Recall my colleague, Lawrence Taylor’s post http://www.duiblog.com/2014/04/23/anonymous-tips-now-enough-to-stop-drivers-for-dui/

The United States Supreme Court recently held that an anonymous tip is sufficient to justify a police stop for the purpose of investigating a DUI even though there is no way to verify the truth or reliability of the anonymous tip.

So much for the 4th amendment and probable cause. And in Illinois, people actually get paid for their participation in the undermining the Constitution!

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Another Weapon in the “War on Drunk Driving”: Forced Catheterization

Thursday, May 22nd, 2014

Just how far are we as a free nation willing to go in MADD's jihad on drunk driving?  

Well, how about ramming a catheter up a male DUI suspect's penis to get a urine sample for alcohol analysis — even after he has already had a blood sample taken?


C.P. Man Seeking $11M in Catheterization Lawsuit

Hammond, IN.  May 12 – A Crown Point man is seeking at least $11 million in damages from Schererville, two of its police officers and the owners of Franciscan St. Margaret Mercy Health in a federal lawsuit in which he said he was subjected to a forced catheterization following a traffic stop.

William B. Clark, a former Schererville resident, is suing the town, police Officers Matthew Djukic and Damian Murks and Franciscan Alliance Inc., doing business as St. Margaret Mercy…

In the lawsuit filed Friday in U.S. District Court, Clark, 23, claims he was driving on U.S. 30 near the intersection of U.S. 41 in Schererville last May when he was stopped by Djukic. According to the lawsuit, Djukic allegedly observed the vehicle, which contained one other occupant, driving erratically and claimed he detected a moderate odor of alcohol in Clark's vehicle. Murks allegedly responded in a separate car.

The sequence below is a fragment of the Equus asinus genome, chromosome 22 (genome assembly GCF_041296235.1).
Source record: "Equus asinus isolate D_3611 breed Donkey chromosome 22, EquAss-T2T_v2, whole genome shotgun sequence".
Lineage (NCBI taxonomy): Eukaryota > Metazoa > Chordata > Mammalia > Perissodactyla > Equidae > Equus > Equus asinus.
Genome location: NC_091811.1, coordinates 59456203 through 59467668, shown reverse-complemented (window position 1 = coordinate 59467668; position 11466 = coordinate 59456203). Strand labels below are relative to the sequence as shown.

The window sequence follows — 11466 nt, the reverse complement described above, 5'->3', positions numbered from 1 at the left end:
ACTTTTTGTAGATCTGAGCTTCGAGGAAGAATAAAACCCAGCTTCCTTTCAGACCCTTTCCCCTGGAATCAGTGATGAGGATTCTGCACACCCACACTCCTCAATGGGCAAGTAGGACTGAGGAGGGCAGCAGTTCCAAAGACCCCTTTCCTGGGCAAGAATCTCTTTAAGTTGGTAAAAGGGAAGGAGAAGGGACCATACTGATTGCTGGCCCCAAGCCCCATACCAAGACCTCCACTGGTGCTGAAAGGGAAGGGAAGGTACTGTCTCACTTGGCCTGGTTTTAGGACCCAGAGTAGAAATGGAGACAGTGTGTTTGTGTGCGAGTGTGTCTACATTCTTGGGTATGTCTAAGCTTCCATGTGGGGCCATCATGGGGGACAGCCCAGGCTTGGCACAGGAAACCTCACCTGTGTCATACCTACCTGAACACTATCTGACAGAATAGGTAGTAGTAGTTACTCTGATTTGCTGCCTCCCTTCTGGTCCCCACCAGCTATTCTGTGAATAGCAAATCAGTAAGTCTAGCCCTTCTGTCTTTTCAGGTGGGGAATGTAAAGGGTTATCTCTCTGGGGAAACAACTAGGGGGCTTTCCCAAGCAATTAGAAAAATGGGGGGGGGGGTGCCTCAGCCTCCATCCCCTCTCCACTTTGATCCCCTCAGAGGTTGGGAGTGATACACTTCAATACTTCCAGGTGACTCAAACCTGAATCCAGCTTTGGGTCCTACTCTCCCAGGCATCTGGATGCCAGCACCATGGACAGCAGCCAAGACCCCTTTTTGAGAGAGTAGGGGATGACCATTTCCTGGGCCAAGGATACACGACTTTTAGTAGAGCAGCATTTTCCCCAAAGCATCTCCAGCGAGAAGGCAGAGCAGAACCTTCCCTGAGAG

The suit states that Djukic falsely claimed Clark's breath test results were 0.11, exceeding the legal limit of 0.08. The lawsuit also alleges the town failed to provide proof of the test result when a motion for discovery was filed in the criminal case against Clark, which is still pending.

According to his lawsuit, Clark submitted to a blood test at the Dyer hospital that showed his blood alcohol was below the legal limit. It states Djukic, however, became impatient with Clark's inability to urinate to provide a urine sample and made an effort to forcibly get the sample. The suit claims Djukic physically restrained Clark while hospital personnel inserted a catheter to extract the fluid.